Author Bio-
"Tina Halford" is a Senior Writer & Journalist working with TripMama. Tina writes articles with special focus on airlines discussion boards, besides sharing travel tips and nuggets on booking air deals, cheap hotels, car rentals and travel destinations.

Cornwall is the Best of Britain

And not the inane comedic characters from the BBC show either, this is the real thing.
Cornwall is the southwest tip of England facing the Atlantic Ocean, and guarding the English Channel.
Some of the things to see and do here include the Eden Project, castles ranging from Tintagel on the north, windy shore, to St. Michaels Mount near Penzance. Continue reading

BritRail – Journey by Train

Rail travel in Britain has seen better days. The privatization process has been completed and the results are mixed. Privatization was supposed to encourage competition, but we’ve yet to see all the benefits. Prices have gone up, service is spotty, accidents are more frequent, and delays are the norm.

Still, taking the train is often the best way to get from Point A to Point B. There are express trains to the airports and between major cities. But for long trips to distant cities, the low-cost airlines are a much better value and can save you time too. Smaller towns all over the country, are still serviced by trains, although many of these lines are being discontinued as unprofitable.

Rail tickets are not cheap, and prices continue to rise. A word of advice: don’t buy one-way tickets unless you must. They’re now priced like airline tickets, meaning a round-trip costs only a pound or two more than a one-way, so you’re paying a big premium. If you’re planning an extensive rail journey around the country, you should opt for one of the many passes available through BritRail. This will save you a lot of money and time waiting in queues.

I was very impressed with some of the new trains coming into service. Virgin Rail is putting its new Voyager trains into service and these are almost like airplanes inside (with much more leg room). You can even jack in your headphones and listen to several channels of very good music and interviews with artists. But then again, you’d expect that from the company that owns Virgin Records. Virgin Voyager trains are all non-smoking, and they have special mobile phone prohibited cars. Their restroom facilities are state-of-the-art too!

I had an interesting experience on a trip from Brighton to London. There were several short delays and the train conductor was so apologetic, getting on the P.A. system each time, giving long detailed explanations about each incident, and expressing such heartfelt regret that we were arriving late. He was so concerned that we might be inconvenienced. All this for delays that totalled together less than 15 minutes. I felt like patting him on the back, to let him know it was O.K, and we weren’t too upset about it. This is how it used to be, when service was the name of the game. Don’t expect such personal concern on a regular basis anymore.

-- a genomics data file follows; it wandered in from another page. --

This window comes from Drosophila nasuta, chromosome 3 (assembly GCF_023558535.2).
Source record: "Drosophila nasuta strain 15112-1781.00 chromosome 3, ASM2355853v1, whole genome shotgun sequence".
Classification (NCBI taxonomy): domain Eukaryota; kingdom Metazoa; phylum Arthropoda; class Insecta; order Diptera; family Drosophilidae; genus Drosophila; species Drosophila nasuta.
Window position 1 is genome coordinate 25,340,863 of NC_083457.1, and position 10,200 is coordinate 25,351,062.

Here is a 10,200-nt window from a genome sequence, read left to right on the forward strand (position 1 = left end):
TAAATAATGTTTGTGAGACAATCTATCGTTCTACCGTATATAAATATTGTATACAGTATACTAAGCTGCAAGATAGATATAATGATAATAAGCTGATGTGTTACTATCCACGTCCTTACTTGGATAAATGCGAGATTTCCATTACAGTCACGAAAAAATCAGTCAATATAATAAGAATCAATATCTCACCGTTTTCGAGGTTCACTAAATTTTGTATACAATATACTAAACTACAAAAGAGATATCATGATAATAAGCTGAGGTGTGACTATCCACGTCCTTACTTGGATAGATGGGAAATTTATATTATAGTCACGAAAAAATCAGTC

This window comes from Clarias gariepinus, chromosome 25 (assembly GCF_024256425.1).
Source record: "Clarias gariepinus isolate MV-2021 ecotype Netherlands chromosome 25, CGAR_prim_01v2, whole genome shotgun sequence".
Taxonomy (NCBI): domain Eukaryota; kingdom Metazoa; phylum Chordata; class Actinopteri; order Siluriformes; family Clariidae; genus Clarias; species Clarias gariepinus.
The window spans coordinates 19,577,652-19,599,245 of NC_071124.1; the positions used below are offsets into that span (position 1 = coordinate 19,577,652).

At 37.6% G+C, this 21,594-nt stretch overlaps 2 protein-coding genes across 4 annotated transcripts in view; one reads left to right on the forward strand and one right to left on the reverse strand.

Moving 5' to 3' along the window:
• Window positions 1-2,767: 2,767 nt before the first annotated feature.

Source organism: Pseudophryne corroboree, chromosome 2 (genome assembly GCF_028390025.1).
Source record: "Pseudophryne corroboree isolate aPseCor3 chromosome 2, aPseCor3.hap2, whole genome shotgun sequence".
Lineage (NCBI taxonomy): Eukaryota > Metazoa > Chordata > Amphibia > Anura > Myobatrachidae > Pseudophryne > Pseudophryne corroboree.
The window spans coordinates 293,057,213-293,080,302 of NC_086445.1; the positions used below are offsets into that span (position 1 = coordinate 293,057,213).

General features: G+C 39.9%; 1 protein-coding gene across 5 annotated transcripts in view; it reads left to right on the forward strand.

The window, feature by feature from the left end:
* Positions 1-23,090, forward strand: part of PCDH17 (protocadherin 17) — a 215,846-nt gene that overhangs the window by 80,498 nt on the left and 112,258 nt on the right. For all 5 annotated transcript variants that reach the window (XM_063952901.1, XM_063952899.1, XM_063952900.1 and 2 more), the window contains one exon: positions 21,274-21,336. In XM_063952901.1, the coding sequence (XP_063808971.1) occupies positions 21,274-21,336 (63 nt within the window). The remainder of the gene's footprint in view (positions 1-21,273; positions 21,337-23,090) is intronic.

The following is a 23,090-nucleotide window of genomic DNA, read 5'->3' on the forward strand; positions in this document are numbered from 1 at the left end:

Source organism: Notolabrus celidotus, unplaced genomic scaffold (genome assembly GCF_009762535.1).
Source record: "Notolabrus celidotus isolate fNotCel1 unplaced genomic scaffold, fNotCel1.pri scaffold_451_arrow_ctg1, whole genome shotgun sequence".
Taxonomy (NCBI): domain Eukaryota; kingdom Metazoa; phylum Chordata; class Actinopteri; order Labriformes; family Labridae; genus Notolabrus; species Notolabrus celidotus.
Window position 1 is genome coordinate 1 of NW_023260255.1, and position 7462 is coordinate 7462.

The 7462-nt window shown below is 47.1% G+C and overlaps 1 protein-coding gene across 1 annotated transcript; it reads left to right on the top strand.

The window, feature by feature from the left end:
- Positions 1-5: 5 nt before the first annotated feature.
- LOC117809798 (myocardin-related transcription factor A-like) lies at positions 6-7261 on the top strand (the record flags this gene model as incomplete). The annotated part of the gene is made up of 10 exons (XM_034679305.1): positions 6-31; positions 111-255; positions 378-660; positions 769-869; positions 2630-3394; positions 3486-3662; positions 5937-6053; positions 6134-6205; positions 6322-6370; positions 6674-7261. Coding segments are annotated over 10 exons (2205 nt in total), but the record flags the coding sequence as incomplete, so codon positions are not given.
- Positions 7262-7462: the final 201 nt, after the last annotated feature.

Many foreign visitors to Britain never go further than London on their trip. There’s a good reason for this. London is one of the greatest cities in the world, and there’s so much to do and see here, there’s little reason to venture beyond the city for those mainly seeking the cosmopolitan experience.

London is Britain’s center of government, finance, publishing, art, music, shopping, fashion, dining, theater, museums, clubbing and more. Few places on the planet offer the diversity of options to the visitor as does London.

Changing of the Guard

Continue reading

Design Museum

The Design Museum focuses on modern design from the 20th & 21st Centuries. It includes the Digital Design musuem which highlights computerized interactive design for the Web.

28 Shad Thames
020 7403-6933
Open Daily: 10am – 5:45pm, till 9pm on Fridays
Admission: £6, Families £16
Wheelchair Access
Underground: Tower Hill

British Pubs

English public houses have a long history and are an essential part of British culture. Pubs can be found everywhere, even in the smallest village, and they tend to be the center of social life for most adult males.

Most pubs have fanciful names, and unique interiors that in many cases are centuries old. Whereas in other countries they try to recreate the British Pub ambiance, here you can experience the real thing. Ancient wood beam ceilings, stone floors, heavy wood furniture, fireplaces, old paintings and antique bric-a-brac give these pubs so much of their country charm and cozy vibe.

Many pubs have beer gardens where you can sit outside in nice weather and relax in a beautiful floral environment. English gardens are legendary and some pubs pride themselves on their gardens.

The wonderfully tasty beers, brown ales, bitters, porters on tap are always a joy to imbibe. Pints are the standard, filled to the top, with no head. And apparently there’s no limit on how much the Brits can consume. Unless you’re used to drinking till you drop, I’d advise you not to try and keep pace.

Hard cider and whiskey are also popular in pubs. If you’re not a big beer drinker you can try a Shandy which is beer mixed with lemonade or ginger beer. Of course other soft drinks and tea or coffee are always available. Pub etiquette requires each person in the group to buy a round at some point, so don’t forget your turn!

Then there’s Pub food. Once upon a time pub food was based upon the traditional English diet of meat and potatoes. I was amazed at the variety of items and the quality of the food being served in pubs these days. Italian food seems to have found its way onto most pub menus, increasing the choices available. Even a few vegetarian items appear on the list. Some pubs have very talented chefs who specialize in international cuisine. You should keep in mind that Pubs are the main restaurants in most small towns in England, so don’t be shy about checking out the menu, you won’t be disappointed!

I was surprised to find out that Pubs close around 11pm or earlier in some areas. This seems to cause everyone to gulp down as much beer as they can in the last 20 minutes, which isn’t a good idea for those who must then jump in their car and drive home. Even big new supermarkets close down their liquor sections after 11pm, making it impossible to get anything to drink later in the evening. I suppose this is for the good of all, since it prevents people from staying up all night getting too drunk to work the next day. Still it is rather disconcerting if you’re coming from a country with more liberal drinking hours.

So don’t miss out on this very British of institutions. The English Pub is an experience that others may copy, but can never be authentically duplicated elsewhere.